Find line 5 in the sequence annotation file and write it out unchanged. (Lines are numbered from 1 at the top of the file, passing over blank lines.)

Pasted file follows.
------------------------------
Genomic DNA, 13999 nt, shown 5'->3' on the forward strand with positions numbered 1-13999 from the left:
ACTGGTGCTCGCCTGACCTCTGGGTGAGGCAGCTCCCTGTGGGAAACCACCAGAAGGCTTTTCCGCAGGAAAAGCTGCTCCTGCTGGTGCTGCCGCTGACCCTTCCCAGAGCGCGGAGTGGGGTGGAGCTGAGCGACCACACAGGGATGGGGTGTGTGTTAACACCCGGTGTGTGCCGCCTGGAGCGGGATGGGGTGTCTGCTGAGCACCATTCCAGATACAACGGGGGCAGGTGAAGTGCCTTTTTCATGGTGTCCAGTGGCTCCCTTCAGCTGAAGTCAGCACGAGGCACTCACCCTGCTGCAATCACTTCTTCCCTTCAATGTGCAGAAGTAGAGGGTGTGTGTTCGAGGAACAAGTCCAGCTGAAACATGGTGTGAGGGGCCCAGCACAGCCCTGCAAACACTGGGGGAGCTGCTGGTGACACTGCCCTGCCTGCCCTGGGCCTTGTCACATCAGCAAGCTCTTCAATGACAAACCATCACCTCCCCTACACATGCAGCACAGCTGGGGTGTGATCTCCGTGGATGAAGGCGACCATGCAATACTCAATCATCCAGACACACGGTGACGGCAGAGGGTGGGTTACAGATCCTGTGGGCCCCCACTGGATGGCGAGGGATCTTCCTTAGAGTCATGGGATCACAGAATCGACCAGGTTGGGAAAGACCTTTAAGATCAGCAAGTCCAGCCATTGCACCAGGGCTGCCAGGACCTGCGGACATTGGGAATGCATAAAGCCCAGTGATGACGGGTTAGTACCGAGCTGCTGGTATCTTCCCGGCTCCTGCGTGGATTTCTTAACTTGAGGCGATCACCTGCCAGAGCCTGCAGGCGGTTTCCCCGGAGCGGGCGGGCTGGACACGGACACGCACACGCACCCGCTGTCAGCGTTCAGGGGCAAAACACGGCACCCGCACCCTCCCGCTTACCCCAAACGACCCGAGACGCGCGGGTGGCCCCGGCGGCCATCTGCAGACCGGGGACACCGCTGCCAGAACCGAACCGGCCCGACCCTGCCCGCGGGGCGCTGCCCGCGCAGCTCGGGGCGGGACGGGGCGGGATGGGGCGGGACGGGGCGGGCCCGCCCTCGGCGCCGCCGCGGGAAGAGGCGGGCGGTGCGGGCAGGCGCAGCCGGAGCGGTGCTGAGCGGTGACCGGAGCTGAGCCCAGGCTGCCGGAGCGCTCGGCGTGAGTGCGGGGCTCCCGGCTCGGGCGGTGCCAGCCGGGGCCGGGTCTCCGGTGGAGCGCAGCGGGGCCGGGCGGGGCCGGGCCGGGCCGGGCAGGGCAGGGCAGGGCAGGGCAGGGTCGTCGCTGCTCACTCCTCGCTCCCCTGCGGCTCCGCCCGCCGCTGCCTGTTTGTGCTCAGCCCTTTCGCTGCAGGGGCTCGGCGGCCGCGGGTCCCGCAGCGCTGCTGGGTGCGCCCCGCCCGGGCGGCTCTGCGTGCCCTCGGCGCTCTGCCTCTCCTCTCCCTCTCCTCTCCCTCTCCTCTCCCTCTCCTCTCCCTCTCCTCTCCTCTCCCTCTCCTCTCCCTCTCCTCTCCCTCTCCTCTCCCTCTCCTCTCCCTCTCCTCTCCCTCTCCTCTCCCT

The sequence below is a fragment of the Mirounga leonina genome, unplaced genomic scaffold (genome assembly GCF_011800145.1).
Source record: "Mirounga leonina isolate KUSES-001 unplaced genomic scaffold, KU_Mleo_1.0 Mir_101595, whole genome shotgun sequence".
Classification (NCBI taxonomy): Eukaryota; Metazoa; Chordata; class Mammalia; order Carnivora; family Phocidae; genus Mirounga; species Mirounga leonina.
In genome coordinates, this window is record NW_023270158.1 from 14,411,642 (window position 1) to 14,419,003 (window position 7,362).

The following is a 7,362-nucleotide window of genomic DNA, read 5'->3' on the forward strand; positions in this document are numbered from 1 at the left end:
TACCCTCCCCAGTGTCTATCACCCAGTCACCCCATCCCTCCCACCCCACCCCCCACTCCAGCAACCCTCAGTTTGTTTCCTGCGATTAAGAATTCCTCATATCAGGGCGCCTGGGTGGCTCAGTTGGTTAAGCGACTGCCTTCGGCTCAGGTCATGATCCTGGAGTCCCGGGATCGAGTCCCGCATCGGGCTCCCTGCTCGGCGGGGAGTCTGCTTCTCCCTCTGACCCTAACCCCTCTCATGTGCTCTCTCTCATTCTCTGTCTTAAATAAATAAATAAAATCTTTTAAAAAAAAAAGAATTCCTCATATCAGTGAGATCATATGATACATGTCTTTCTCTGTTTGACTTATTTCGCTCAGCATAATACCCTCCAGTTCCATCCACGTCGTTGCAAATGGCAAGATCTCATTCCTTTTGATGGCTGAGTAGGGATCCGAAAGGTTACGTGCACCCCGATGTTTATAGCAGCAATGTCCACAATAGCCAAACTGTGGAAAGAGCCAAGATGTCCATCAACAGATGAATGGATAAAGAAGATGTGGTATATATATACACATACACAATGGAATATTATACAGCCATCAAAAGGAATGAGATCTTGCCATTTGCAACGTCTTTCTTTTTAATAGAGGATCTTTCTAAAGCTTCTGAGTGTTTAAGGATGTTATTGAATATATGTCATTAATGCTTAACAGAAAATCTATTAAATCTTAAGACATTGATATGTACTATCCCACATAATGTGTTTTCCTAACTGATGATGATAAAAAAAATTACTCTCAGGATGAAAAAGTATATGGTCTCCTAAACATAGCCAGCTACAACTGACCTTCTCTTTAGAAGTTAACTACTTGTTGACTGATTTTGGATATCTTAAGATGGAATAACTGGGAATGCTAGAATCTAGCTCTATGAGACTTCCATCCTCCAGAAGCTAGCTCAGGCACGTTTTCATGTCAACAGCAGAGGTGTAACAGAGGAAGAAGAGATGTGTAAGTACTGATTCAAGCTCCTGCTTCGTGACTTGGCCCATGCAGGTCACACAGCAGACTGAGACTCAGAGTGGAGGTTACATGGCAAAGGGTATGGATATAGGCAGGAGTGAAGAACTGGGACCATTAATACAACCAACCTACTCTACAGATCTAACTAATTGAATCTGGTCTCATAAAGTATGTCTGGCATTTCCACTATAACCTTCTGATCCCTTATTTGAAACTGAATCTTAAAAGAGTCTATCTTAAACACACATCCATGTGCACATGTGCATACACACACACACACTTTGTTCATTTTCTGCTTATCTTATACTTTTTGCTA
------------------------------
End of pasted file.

Classification (NCBI taxonomy): Eukaryota; Metazoa; Chordata; class Mammalia; order Carnivora; family Phocidae; genus Mirounga; species Mirounga leonina.